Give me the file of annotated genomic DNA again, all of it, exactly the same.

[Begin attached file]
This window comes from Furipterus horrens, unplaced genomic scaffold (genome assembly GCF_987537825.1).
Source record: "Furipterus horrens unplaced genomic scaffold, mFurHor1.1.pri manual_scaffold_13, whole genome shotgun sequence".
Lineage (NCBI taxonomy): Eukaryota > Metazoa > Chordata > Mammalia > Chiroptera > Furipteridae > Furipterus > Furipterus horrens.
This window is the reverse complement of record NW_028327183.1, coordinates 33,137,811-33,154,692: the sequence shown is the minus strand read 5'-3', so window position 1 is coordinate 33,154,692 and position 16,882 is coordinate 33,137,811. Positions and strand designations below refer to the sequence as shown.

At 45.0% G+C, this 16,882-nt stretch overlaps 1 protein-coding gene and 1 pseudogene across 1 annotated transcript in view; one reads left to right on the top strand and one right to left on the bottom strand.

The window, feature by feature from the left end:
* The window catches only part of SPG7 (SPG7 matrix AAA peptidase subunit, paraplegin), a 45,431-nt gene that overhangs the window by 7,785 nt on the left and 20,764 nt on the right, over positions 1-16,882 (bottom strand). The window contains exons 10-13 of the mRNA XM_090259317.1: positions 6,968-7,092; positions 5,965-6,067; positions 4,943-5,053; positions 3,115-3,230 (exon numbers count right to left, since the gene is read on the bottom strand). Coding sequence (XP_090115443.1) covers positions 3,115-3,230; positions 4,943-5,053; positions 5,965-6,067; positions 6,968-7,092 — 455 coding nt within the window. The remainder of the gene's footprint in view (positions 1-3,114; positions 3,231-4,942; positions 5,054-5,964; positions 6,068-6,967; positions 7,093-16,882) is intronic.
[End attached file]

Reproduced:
This window comes from Furipterus horrens, unplaced genomic scaffold (genome assembly GCF_987537825.1).
Source record: "Furipterus horrens unplaced genomic scaffold, mFurHor1.1.pri manual_scaffold_13, whole genome shotgun sequence".
Lineage (NCBI taxonomy): Eukaryota > Metazoa > Chordata > Mammalia > Chiroptera > Furipteridae > Furipterus > Furipterus horrens.
This window is the reverse complement of record NW_028327183.1, coordinates 33,137,811-33,154,692: the sequence shown is the minus strand read 5'-3', so window position 1 is coordinate 33,154,692 and position 16,882 is coordinate 33,137,811. Positions and strand designations below refer to the sequence as shown.

At 45.0% G+C, this 16,882-nt stretch overlaps 1 protein-coding gene and 1 pseudogene across 1 annotated transcript in view; one reads left to right on the top strand and one right to left on the bottom strand.

The window, feature by feature from the left end:
* The window catches only part of SPG7 (SPG7 matrix AAA peptidase subunit, paraplegin), a 45,431-nt gene that overhangs the window by 7,785 nt on the left and 20,764 nt on the right, over positions 1-16,882 (bottom strand). The window contains exons 10-13 of the mRNA XM_090259317.1: positions 6,968-7,092; positions 5,965-6,067; positions 4,943-5,053; positions 3,115-3,230 (exon numbers count right to left, since the gene is read on the bottom strand). Coding sequence (XP_090115443.1) covers positions 3,115-3,230; positions 4,943-5,053; positions 5,965-6,067; positions 6,968-7,092 — 455 coding nt within the window. The remainder of the gene's footprint in view (positions 1-3,114; positions 3,231-4,942; positions 5,054-5,964; positions 6,068-6,967; positions 7,093-16,882) is intronic.